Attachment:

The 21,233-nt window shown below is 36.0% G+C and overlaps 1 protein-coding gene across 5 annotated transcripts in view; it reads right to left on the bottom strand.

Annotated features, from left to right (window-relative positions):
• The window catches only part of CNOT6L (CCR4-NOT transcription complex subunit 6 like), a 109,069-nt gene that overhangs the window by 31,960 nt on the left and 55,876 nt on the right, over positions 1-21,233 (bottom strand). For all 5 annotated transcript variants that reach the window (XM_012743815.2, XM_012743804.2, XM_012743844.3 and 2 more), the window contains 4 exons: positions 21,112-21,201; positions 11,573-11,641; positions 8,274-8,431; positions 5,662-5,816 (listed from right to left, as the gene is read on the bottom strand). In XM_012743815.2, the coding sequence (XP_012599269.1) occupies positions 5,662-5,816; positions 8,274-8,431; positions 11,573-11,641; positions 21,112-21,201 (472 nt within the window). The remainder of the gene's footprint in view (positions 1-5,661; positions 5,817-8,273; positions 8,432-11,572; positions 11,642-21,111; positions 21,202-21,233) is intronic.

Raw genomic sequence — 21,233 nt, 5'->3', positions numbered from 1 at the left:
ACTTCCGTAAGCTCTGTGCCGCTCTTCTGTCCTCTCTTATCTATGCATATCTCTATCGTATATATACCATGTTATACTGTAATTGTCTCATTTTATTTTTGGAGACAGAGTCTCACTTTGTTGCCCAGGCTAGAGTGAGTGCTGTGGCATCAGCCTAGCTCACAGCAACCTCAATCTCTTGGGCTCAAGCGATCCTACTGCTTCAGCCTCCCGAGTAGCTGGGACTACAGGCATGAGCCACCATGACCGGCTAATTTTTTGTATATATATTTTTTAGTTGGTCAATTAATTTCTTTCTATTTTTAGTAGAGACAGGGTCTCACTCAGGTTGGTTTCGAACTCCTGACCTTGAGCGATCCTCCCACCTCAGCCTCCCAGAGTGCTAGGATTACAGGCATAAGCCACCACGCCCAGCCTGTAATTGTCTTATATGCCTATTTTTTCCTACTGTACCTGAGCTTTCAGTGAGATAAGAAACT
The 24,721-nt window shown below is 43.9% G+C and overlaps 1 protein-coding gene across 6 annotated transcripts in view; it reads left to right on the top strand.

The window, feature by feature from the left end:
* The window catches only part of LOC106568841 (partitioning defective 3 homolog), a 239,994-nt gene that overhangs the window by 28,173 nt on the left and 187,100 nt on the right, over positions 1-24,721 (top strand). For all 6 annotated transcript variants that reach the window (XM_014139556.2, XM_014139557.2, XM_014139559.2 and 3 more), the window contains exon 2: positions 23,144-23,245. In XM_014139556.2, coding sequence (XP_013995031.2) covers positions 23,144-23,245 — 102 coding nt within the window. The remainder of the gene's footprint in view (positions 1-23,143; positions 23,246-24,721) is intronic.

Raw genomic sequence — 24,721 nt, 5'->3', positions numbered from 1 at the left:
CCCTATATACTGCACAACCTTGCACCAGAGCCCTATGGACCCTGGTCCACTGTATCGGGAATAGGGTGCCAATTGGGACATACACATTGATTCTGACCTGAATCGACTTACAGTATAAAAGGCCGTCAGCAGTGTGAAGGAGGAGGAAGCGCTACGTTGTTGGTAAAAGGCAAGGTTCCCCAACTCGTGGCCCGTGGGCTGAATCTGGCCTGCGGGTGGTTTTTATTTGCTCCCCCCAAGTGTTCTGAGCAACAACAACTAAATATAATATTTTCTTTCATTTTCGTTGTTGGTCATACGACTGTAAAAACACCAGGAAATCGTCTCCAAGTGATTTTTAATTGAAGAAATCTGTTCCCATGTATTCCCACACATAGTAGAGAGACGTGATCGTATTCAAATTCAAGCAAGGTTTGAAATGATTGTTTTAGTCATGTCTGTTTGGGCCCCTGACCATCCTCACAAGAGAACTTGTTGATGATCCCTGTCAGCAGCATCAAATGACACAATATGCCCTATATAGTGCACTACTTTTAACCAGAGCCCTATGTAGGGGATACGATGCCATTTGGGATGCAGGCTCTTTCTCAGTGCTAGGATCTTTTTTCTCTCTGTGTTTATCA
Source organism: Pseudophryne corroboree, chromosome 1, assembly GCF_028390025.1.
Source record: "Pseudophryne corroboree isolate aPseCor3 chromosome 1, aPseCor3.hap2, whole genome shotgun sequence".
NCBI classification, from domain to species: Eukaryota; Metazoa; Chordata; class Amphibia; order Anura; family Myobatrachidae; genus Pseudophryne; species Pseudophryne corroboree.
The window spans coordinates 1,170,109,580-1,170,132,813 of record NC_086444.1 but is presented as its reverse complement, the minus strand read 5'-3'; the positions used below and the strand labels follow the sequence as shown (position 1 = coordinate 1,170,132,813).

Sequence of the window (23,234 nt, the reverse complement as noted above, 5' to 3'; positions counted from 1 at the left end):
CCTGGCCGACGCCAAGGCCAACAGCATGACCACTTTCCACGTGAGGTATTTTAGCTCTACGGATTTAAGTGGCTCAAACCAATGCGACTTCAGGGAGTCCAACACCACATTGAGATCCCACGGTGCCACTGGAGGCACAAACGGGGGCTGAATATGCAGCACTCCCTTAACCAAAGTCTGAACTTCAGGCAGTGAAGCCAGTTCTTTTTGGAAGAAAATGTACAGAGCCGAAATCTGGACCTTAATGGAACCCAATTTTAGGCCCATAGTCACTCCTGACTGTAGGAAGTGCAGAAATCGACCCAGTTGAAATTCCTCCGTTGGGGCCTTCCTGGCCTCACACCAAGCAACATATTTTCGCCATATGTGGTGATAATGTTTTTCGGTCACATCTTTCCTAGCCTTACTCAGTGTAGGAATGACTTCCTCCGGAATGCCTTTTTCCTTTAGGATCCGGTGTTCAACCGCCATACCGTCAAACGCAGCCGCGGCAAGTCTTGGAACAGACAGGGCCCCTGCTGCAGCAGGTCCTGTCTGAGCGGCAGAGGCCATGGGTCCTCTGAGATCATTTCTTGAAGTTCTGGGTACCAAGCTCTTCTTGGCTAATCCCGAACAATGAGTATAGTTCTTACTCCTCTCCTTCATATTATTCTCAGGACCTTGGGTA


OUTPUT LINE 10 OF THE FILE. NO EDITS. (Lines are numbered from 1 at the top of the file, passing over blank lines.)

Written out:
CCCTATATACTGCACAACCTTGCACCAGAGCCCTATGGACCCTGGTCCACTGTATCGGGAATAGGGTGCCAATTGGGACATACACATTGATTCTGACCTGAATCGACTTACAGTATAAAAGGCCGTCAGCAGTGTGAAGGAGGAGGAAGCGCTACGTTGTTGGTAAAAGGCAAGGTTCCCCAACTCGTGGCCCGTGGGCTGAATCTGGCCTGCGGGTGGTTTTTATTTGCTCCCCCCAAGTGTTCTGAGCAACAACAACTAAATATAATATTTTCTTTCATTTTCGTTGTTGGTCATACGACTGTAAAAACACCAGGAAATCGTCTCCAAGTGATTTTTAATTGAAGAAATCTGTTCCCATGTATTCCCACACATAGTAGAGAGACGTGATCGTATTCAAATTCAAGCAAGGTTTGAAATGATTGTTTTAGTCATGTCTGTTTGGGCCCCTGACCATCCTCACAAGAGAACTTGTTGATGATCCCTGTCAGCAGCATCAAATGACACAATATGCCCTATATAGTGCACTACTTTTAACCAGAGCCCTATGTAGGGGATACGATGCCATTTGGGATGCAGGCTCTTTCTCAGTGCTAGGATCTTTTTTCTCTCTGTGTTTATCA